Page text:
Civil groups filed a class action lawsuit against the US immigration authorities on Monday. seeking the “immediate release” of some 1,700 detainees in three Florida centers, considering them at risk of contracting COVID-19 in the absence of distance and hygiene conditions.
The Southern Poverty Law Center (SPLC), one of the plaintiffs, detailed that the legal process was presented on behalf of some thirty immigrants against the Krome, Broward and Glades detention centers, all in the South Florida region, where the majority of cases and deaths from the new coronavirus are concentrated in the state.
“Our window to avoid a total catastrophe and unnecessary loss of life is closing fast,” said Paul R. Chávez, an attorney for SPLC.
“COVID-19 is rapidly spreading within detention centers,” said Chávez.
The Immigration and Customs Enforcement Service (ICE) “continues to expose people in their custody, and public health, to a dangerous and totally unnecessary threat by refusing to release civilian detainees,” he said. Gregory Copeland, legal co-director of the Rapid Defense Network, another of the plaintiffs.
The complaint seeks to allow these immigrants to comply with the protocols of the US Centers for Disease Control and Prevention (CDC). to avoid the spread of the new coronavirus.
In Florida, more than 20,600 people have been infected with the new coronavirus and 470 have died, especially in Miami-Dade, Broward and Palm Beach counties in the southeastern state.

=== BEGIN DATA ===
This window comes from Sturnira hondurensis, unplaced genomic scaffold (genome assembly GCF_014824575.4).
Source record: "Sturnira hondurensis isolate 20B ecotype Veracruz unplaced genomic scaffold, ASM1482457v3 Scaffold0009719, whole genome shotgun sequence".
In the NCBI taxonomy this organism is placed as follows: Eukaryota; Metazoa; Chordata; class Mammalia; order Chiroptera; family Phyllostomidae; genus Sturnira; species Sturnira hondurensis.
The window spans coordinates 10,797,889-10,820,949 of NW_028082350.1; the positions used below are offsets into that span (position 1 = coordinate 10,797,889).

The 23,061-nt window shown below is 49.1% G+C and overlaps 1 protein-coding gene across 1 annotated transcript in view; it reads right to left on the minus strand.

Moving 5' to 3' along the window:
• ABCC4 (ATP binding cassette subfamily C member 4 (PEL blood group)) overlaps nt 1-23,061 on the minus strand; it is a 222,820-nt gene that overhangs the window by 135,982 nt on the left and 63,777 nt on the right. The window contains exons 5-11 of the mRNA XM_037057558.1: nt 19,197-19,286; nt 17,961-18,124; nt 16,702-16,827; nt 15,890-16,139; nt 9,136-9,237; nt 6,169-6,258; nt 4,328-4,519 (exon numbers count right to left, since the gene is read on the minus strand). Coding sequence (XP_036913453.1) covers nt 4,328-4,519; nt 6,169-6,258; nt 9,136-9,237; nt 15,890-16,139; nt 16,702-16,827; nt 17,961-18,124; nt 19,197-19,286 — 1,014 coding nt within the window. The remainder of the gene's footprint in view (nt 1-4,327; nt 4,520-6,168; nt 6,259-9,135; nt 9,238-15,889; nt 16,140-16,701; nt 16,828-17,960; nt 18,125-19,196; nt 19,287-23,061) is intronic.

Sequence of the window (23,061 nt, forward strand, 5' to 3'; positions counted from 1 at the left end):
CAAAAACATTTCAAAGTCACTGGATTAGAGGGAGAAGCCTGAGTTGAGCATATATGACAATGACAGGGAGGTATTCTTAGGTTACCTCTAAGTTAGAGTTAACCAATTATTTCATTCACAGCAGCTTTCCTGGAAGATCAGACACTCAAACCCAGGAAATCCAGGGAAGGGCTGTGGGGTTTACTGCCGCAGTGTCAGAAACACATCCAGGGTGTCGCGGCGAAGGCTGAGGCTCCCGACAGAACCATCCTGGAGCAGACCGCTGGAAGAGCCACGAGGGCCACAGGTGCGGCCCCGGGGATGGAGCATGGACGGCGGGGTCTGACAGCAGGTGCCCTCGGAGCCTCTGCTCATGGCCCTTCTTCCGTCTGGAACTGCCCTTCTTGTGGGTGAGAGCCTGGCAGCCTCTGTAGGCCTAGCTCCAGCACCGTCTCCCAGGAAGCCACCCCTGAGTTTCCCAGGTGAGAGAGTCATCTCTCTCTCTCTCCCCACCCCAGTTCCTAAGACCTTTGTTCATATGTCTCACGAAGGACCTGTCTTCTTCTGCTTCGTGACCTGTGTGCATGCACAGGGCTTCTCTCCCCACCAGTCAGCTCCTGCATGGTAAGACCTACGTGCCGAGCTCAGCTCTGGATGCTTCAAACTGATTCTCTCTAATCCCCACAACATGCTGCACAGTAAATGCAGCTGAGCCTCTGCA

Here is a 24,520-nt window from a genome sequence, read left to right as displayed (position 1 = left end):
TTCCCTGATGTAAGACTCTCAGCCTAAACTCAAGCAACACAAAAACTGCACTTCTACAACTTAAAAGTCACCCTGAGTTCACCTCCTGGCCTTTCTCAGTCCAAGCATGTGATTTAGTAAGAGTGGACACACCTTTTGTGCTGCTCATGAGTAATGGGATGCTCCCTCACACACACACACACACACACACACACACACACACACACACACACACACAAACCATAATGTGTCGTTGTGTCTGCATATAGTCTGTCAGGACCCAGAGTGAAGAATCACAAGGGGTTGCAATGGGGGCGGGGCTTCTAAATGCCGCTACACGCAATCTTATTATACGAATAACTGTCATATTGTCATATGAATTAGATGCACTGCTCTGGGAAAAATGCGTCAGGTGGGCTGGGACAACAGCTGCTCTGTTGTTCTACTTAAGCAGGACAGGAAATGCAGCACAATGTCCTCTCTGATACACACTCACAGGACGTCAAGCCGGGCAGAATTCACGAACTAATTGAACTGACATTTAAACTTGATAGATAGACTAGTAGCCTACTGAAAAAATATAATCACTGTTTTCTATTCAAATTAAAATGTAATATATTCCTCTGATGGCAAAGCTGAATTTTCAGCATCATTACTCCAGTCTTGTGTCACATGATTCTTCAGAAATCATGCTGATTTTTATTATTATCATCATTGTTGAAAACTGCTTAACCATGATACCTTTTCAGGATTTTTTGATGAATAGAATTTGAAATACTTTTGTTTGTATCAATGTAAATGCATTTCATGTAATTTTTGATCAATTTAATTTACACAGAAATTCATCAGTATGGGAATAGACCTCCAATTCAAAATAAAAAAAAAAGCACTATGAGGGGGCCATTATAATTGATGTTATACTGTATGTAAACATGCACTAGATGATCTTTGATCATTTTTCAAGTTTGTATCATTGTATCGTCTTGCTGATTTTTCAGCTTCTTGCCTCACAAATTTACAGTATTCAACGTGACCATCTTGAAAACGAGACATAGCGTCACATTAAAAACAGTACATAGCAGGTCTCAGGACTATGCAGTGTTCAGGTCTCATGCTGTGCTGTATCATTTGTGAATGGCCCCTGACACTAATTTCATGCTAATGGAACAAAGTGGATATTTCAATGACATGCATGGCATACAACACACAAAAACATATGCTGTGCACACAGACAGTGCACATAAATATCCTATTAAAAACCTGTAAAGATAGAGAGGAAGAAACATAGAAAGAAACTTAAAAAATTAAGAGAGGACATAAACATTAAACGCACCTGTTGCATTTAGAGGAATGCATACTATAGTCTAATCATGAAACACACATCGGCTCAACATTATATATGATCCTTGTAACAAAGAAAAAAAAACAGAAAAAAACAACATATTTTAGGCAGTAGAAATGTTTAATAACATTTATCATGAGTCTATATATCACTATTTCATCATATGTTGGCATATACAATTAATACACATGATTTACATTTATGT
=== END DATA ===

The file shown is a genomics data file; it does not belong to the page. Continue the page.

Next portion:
“My medical condition has worsened since I entered ICE custody,” said Juan Carlos Alfaro, an asylum seeker with asthma currently detained in Krome, according to the complaint.
“I have not seen any of the guards wash their hands or apply hand sanitizer, nor do we have hand sanitization stations for inmates,” Alfaro said.
ICE has already confirmed two positive cases of COVID-19 at Krome, but the complaining coalition criticized the federal agency for refusing to reveal how many people it has tested.
The plaintiff groups fear that there will be more cases, judging by versions of the detainees, their families and their lawyers.
“ICE must release these people before this bad situation worsens,” said Rebecca Sharpless, director of the University of Miami (UM) Immigration Clinic, another of the plaintiffs.
“Grouping exposed people together maximizes the chances that they will become ill and that staff, health care providers and others who move in and out of detention centers will become vectors of the virus,” said Sharpless.
The Broward County Legal Aid Service and the Prada Urizar law firm are also part of the lawsuit, filed in a Southern District of Florida court.
“Our primary objective in advocating on behalf of approximately 1,700 detained immigrants facing the ongoing pandemic is to save lives,” added Anthony Domínguez, attorney for Prada Urizar.